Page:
You’re the new Chief Learning Officer! Now What?

Congratulations! You’re the new CLO (Chief Learning Officer). Now what do you do?

The first 90 days in any executive role can be daunting. More often than not, you walk into a new executive role because it’s been vacated or emptied due to a gap in satisfaction or performance. There is pressure to show results quickly. When you own the learning journey on behalf of the organization, that pressure can be increased because you have to care equally about results, effectiveness and experience — all while successfully leading a team.

If you are a new learning leader or you are hiring a new learning leader, Brandon Hall Group™ recommends the following three-phase process to orienting to your work in the first 90 days. There is no hard and fast timeline associated with the three phases; for example, 30 days each. Rather, the phases are loose groupings of like tasks designed to move you from understanding to action that will move you and your company forward.

As you embark on these first 90 days, you want to establish your credibility as a leader, gain a clear understanding of the current state of learning in your organization and lay out a clear vision for moving forward. Here are 15 actions to take as you begin your journey.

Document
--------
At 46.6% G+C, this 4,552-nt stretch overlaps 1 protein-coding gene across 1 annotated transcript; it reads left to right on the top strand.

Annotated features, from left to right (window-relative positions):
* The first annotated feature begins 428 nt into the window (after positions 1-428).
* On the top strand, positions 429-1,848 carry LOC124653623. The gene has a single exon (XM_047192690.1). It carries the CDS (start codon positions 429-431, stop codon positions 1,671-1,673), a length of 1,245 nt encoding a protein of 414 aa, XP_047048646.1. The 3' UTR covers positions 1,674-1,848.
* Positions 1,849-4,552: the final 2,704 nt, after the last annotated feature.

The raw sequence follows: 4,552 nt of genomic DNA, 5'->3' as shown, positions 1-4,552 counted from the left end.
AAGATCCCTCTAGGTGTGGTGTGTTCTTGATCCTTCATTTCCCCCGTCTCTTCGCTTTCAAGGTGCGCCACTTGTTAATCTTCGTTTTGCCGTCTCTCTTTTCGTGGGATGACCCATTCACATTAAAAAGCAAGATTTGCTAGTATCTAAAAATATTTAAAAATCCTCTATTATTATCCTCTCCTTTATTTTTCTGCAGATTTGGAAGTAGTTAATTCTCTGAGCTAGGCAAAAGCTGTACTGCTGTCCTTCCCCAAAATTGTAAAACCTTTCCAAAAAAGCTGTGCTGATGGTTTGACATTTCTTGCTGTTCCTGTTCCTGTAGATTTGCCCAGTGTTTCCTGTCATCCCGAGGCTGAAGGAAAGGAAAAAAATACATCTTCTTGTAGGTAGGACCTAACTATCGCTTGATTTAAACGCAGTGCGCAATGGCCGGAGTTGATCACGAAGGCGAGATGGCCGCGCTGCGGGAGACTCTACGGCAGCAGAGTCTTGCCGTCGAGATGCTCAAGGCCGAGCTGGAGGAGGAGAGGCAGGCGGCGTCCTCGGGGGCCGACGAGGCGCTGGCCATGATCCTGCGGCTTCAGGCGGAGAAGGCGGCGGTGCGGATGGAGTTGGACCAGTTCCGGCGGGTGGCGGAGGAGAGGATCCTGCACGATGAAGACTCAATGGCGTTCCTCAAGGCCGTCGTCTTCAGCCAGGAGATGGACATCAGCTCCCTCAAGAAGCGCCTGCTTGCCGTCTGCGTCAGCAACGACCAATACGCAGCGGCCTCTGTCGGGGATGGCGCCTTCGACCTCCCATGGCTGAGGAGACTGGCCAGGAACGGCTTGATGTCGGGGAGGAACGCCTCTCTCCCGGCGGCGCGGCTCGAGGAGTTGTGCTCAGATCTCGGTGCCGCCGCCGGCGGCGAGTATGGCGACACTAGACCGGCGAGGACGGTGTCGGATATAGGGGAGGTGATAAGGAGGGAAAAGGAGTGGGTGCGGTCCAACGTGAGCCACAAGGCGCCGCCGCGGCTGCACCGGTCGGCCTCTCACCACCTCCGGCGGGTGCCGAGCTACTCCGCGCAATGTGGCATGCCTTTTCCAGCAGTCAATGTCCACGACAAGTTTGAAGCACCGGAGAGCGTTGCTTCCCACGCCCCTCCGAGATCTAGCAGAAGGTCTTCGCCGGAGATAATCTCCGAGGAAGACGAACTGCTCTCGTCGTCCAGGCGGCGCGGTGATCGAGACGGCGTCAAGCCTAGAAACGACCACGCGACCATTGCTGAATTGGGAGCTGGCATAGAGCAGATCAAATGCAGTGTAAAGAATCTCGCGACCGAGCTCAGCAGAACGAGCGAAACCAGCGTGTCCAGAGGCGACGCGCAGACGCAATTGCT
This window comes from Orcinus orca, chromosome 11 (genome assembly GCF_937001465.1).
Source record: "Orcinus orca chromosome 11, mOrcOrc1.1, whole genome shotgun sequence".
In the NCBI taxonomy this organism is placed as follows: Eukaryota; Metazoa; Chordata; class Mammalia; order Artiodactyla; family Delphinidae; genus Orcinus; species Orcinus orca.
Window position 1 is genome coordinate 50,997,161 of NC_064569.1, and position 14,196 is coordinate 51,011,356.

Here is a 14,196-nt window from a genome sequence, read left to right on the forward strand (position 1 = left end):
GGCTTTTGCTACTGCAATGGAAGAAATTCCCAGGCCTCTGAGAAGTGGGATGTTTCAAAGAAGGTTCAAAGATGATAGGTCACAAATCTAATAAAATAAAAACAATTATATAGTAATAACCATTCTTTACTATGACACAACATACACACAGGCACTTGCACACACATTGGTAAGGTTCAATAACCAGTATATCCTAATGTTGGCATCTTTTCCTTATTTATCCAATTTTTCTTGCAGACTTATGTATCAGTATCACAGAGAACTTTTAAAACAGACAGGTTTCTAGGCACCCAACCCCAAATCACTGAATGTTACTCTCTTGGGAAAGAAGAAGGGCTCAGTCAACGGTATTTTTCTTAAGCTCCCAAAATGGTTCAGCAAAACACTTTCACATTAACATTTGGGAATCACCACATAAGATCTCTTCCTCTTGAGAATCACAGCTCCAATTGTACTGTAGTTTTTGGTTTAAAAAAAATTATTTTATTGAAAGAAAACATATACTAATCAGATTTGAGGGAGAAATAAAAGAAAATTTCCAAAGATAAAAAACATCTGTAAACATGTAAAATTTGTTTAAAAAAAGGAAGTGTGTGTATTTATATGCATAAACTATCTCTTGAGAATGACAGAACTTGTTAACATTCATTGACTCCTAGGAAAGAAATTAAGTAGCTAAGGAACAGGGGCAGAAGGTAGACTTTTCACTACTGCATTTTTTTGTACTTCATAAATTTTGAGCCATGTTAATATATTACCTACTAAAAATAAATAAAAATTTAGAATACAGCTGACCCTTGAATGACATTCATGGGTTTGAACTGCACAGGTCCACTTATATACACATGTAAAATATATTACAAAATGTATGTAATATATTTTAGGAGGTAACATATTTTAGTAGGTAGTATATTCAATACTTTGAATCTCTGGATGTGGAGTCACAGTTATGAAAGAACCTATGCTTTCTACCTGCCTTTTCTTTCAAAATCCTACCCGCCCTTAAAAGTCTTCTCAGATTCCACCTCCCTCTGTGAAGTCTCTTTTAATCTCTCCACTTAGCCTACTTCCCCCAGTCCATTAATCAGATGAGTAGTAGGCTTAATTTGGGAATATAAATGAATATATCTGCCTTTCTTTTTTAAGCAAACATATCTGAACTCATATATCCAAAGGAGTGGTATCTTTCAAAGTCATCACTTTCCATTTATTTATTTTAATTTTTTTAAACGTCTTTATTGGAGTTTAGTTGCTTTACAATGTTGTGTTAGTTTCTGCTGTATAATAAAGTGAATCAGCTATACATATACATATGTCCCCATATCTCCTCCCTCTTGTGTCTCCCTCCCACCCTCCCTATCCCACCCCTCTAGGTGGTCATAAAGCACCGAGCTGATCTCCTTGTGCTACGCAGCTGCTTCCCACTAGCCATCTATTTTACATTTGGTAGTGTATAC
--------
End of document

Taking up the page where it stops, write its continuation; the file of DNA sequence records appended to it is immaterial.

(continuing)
Phase One: Understand the Current State

Understand the level of business impact your current learning programs are having.

  • For each active program, look at relevant performance data and determine how that learning program is impacting the bottom-line results of the business. This should be aligned with organizational priorities of course. It will also serve the added benefit of giving you insight into the state of data in the company.

Evaluate the effectiveness of your learning technology ecosystem.

  • What is in place? How is it being used? Do people like it? Are there obvious gaps in capability or underutilization? Understanding what you have and how well it’s working (or not) is key to determining a plan going forward.

Review the alignment of the learning strategy to business strategy.

  • From our point of view, if a learning program isn’t directly tied to a business strategy, it probably shouldn’t be happening.

Determine the level of engagement and effectiveness of your learning programs.

  • Who are your learning audiences? How many people complete courses? What is the learner feedback? What is the associated retention of learning participants in their roles? Do learners recommend courses to colleagues?